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Section 508 of the Rehabilitation Act
Posted September 22, 2015
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The Rehabilitation Act of 1973 was the first major legislative effort to secure an equal playing field for individuals with disabilities. Section 508 of the act, as now amended (1998), requires that United States Federal Government employees with disabilities must have access to electronic and information technologies (EIT) that is equivalent to employees without disabilities. Section 508 also pertains to individuals in the public who are seeking services and/or information from a Federal agency.
Federal agencies are subject to section 508 when EITs are being procured, developed and/or maintained, and when they are in use.
What are EITs?
- Electronic and Information Technologies include:
As a consistent baseline standard for many state and federal institutions in the United States, Section 508 includes a set of technical specifications for web accessibility. At a minimum, websites should meet the following criteria to satisfy Section 508.
§ 1194.22 Web-based intranet and Internet information and applications (16 Rules)
a) A text equivalent for every non-text element shall be provided (e.g., via “alt”, “longdesc”, or in element content).
b) Equivalent alternatives for any multimedia presentation shall be synchronized with the presentation.
c) Web pages shall be designed so that all information conveyed with color is also available without color, for example from context or markup.
d) Documents shall be organized so they are readable without requiring an associated style sheet.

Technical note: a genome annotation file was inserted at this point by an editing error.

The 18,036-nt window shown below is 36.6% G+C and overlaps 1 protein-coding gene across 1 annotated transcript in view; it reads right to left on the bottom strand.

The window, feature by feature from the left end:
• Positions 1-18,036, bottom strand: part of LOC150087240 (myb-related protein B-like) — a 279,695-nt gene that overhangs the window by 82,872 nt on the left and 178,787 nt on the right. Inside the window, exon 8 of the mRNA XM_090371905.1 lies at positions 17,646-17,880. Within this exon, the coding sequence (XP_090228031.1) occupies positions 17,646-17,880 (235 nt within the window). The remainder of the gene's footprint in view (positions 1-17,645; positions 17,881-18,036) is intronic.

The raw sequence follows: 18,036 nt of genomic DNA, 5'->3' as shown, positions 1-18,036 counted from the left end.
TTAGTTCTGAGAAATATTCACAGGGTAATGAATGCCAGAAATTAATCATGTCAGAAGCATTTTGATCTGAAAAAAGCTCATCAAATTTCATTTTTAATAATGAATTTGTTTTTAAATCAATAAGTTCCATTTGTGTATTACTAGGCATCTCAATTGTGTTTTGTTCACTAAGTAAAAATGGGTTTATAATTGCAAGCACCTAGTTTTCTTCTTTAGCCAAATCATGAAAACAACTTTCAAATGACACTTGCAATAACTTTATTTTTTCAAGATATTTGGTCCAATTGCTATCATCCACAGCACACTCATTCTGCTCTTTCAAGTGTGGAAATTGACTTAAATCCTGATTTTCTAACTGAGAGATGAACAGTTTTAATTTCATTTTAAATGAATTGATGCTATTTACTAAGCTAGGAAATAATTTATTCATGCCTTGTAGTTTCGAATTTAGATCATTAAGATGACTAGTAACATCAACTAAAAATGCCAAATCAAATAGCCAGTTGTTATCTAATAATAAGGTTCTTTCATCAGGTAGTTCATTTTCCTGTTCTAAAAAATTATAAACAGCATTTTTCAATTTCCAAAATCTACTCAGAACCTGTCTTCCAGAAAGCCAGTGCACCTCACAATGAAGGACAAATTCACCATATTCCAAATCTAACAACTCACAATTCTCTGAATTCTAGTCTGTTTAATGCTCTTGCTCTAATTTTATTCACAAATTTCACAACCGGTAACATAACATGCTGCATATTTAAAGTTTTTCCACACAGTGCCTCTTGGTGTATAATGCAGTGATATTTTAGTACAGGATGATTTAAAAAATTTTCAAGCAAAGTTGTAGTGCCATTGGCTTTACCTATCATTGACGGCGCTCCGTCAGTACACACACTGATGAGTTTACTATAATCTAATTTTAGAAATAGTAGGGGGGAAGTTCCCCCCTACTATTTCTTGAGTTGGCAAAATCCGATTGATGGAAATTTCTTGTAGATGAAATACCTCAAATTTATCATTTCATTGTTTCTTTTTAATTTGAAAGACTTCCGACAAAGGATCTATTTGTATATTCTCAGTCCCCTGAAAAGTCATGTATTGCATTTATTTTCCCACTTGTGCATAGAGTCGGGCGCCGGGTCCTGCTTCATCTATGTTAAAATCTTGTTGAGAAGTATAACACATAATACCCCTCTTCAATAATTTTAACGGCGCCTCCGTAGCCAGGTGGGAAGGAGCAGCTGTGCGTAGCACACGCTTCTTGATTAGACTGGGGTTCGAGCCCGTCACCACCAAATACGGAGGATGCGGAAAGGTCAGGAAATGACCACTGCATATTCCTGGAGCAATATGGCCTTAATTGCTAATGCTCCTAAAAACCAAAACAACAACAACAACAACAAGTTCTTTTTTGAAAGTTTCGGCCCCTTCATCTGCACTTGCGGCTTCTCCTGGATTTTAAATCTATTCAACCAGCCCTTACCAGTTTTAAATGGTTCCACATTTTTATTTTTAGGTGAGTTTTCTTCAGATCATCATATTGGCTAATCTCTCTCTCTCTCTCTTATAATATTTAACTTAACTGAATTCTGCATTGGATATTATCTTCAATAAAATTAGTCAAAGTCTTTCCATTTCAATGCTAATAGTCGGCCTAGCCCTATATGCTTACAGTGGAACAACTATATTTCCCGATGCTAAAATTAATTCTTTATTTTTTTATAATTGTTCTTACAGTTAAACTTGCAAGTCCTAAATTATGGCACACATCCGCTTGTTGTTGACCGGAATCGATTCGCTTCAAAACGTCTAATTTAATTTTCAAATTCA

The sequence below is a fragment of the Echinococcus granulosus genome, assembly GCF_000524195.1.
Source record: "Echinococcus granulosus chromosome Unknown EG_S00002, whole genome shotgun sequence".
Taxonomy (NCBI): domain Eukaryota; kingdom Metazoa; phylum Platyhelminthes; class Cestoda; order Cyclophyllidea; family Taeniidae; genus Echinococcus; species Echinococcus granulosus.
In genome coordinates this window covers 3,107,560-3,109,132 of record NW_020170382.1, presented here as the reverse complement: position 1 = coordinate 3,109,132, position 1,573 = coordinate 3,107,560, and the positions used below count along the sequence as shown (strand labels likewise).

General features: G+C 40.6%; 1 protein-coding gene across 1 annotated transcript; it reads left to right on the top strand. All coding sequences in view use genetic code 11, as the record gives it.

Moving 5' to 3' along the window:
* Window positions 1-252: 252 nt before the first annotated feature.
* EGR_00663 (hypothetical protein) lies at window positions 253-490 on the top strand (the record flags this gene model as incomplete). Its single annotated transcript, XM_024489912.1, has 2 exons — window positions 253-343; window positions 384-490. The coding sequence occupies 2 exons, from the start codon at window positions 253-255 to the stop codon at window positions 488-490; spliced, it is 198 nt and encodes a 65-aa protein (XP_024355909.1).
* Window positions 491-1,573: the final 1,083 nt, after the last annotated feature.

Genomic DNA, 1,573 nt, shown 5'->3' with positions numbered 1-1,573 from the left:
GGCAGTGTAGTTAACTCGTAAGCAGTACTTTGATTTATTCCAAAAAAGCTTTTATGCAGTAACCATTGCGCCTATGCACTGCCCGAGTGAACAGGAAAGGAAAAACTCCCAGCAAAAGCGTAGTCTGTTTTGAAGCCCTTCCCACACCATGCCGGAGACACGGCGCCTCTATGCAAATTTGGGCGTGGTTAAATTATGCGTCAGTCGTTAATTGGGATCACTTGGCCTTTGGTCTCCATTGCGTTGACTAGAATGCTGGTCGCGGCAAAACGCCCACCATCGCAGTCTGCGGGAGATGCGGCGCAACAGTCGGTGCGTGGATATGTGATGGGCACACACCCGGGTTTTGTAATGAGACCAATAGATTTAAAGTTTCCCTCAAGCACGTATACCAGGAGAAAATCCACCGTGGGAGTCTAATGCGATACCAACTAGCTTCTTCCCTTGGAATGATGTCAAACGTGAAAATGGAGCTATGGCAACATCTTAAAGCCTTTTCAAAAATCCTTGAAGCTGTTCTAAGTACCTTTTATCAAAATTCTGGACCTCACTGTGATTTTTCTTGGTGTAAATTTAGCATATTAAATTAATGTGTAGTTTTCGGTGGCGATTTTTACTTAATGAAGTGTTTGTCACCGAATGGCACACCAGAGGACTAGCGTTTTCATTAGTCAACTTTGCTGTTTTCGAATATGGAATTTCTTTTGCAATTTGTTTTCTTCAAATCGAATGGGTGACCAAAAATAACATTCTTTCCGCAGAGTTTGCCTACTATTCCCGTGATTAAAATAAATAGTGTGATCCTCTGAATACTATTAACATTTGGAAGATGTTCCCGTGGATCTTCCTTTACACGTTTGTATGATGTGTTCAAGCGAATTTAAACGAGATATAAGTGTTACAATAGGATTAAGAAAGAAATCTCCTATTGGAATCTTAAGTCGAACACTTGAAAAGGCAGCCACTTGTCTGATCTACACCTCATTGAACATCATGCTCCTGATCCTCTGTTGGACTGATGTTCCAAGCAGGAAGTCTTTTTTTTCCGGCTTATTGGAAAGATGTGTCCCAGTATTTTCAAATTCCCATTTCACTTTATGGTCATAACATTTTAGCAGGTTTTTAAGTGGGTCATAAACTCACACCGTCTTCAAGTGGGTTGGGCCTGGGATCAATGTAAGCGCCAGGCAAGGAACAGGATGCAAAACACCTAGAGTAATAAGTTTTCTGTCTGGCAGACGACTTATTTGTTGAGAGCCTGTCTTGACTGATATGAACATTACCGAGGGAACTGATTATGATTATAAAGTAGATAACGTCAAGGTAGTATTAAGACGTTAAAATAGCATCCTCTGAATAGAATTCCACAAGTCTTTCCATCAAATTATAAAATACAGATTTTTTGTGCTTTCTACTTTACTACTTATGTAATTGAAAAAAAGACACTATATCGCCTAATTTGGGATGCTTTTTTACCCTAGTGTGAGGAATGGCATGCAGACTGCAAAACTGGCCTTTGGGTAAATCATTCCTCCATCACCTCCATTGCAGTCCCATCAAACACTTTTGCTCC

e) Redundant text links shall be provided for each active region of a server-side image map.
f) Client-side image maps shall be provided instead of server-side image maps, except where the regions cannot be defined with an available geometric shape.
g) Row and column headers shall be identified for data tables.
h) Markup shall be used to associate data and header cells for data tables that have two or more logical levels of row or column headers. Frames shall be titled with text that facilitates frame identification and navigation.
i) Pages shall be designed to avoid causing the screen to flicker with a frequency greater than 2 Hz and lower than 55 Hz.
j) A text-only page, with equivalent information or functionality, shall be provided to make a Web site comply with the provisions of this part, when compliance cannot be accomplished in any other way. The content of the text-only page shall be updated whenever the primary page changes.
k) When pages utilize scripting languages to display content, or to create interface elements, the information provided by the script shall be identified with functional text that can be read by assistive technology.
l) When a web page requires that an applet, plug-in, or other application be present on the client system to interpret page content, the page must provide a link to a plug-in or applet that complies with §1194.21(a) through (l).
m) When electronic forms are designed to be completed on-line, the form shall allow people using assistive technology to access the information, field elements, and functionality required for completion and submission of the form, including all directions and cues.
n) A method shall be provided that permits users to skip repetitive navigation links.
When a timed response is required, the user shall be alerted and given sufficient time to indicate that more time is required.
Section 508 Refresh
In brief, the United States Access Board is proposing to refresh and revise standards set forth in Section 508 of the Rehabilitation Act. Their goal is to incorporate the changed and new terminologies and innovations that have been made since the Section 508 amendment was signed into law in 1998.
Since technology is continually evolving, the refresh will focus on the capabilities of a product rather than the product itself. The refresh will also incorporate aspects of Web Content Accessibility Guidelines (WCAG) 2.0 for websites, software, and off-line documents.
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